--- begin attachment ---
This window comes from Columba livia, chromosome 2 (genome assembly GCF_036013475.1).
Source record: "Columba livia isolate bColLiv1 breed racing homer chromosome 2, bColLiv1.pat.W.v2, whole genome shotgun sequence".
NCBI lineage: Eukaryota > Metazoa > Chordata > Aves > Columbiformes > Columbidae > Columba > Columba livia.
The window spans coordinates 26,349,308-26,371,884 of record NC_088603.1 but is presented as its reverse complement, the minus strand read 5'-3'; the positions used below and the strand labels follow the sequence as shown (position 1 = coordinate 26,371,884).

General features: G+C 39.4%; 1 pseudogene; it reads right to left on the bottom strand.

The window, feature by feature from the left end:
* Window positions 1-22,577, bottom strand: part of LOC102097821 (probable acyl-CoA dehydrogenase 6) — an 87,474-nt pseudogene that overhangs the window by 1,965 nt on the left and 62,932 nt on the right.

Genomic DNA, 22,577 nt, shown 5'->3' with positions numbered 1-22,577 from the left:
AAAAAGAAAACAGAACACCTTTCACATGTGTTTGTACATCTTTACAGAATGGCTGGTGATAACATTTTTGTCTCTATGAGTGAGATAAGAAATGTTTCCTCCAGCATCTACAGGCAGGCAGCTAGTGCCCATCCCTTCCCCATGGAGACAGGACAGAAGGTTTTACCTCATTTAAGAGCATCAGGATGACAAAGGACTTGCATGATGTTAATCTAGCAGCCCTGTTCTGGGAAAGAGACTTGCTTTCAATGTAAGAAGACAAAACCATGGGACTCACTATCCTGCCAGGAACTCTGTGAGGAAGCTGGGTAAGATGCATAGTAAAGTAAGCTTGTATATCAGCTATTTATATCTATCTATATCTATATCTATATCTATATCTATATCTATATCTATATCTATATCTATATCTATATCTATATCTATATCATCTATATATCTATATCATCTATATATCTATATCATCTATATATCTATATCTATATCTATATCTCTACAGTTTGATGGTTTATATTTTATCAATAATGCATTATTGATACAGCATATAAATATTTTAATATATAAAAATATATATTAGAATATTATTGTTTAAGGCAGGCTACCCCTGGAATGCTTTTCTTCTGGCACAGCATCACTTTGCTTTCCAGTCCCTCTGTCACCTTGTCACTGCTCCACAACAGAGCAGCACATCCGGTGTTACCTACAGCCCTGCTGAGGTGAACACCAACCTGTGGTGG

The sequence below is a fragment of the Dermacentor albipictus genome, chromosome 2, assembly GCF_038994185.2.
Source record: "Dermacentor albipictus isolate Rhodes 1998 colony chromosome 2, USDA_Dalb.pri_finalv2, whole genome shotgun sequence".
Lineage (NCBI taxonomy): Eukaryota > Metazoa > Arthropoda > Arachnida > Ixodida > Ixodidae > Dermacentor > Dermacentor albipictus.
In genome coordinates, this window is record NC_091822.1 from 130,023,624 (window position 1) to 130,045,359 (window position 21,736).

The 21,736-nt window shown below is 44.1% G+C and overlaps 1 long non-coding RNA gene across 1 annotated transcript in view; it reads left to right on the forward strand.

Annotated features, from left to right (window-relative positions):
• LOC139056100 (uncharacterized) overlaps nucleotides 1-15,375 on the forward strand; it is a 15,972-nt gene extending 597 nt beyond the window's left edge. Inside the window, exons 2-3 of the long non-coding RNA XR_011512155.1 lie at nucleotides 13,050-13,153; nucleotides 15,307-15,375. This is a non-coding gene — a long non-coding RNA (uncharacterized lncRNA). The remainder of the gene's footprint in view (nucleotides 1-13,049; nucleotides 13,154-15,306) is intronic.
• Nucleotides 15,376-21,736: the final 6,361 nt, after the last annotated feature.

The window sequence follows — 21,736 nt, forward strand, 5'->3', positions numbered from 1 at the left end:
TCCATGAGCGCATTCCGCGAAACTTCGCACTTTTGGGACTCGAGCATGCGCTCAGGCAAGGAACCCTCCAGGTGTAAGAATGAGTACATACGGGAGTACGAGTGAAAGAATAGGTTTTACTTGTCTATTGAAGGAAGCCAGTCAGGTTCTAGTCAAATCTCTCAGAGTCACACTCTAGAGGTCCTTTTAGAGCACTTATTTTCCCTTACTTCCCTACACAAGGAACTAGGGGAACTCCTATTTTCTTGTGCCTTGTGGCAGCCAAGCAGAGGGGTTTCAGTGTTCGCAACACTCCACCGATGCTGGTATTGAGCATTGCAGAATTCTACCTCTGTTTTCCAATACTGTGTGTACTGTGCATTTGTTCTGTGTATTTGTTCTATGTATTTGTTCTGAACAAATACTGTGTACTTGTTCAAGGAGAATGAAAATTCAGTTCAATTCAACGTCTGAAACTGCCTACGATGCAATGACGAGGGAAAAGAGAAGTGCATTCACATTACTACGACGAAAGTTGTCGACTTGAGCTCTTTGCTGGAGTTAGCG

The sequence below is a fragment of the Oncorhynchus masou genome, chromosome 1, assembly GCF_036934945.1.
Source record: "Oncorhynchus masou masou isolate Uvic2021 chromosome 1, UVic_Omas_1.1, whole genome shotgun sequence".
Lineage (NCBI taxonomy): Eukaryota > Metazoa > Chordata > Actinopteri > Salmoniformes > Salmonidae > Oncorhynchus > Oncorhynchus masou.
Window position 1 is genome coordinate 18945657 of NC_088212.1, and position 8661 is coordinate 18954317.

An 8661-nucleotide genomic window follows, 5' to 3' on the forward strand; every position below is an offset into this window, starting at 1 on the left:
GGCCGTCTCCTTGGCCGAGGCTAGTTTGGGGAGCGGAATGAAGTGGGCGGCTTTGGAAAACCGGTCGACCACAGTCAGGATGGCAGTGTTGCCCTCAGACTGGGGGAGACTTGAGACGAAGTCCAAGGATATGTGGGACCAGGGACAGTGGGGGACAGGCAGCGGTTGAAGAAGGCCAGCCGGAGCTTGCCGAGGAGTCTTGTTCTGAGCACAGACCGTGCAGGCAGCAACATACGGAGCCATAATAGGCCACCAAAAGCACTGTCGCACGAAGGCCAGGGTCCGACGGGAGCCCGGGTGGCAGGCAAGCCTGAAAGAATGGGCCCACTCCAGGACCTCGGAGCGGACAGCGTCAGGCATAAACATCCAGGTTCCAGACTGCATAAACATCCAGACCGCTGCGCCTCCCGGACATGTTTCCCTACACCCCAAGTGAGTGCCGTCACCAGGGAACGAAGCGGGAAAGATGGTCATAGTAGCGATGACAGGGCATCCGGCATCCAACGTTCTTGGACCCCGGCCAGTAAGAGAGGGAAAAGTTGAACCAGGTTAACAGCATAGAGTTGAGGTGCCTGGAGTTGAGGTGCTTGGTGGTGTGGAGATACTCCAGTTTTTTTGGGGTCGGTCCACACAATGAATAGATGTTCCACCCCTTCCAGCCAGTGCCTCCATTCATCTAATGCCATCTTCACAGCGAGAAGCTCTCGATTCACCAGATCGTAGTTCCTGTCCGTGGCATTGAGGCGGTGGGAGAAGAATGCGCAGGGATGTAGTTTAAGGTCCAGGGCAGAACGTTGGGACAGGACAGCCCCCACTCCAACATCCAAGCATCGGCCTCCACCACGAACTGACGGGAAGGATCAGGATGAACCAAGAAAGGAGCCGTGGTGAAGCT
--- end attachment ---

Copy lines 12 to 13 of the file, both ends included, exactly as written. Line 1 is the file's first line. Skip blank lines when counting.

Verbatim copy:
Lineage (NCBI taxonomy): Eukaryota > Metazoa > Arthropoda > Arachnida > Ixodida > Ixodidae > Dermacentor > Dermacentor albipictus.
In genome coordinates, this window is record NC_091822.1 from 130,023,624 (window position 1) to 130,045,359 (window position 21,736).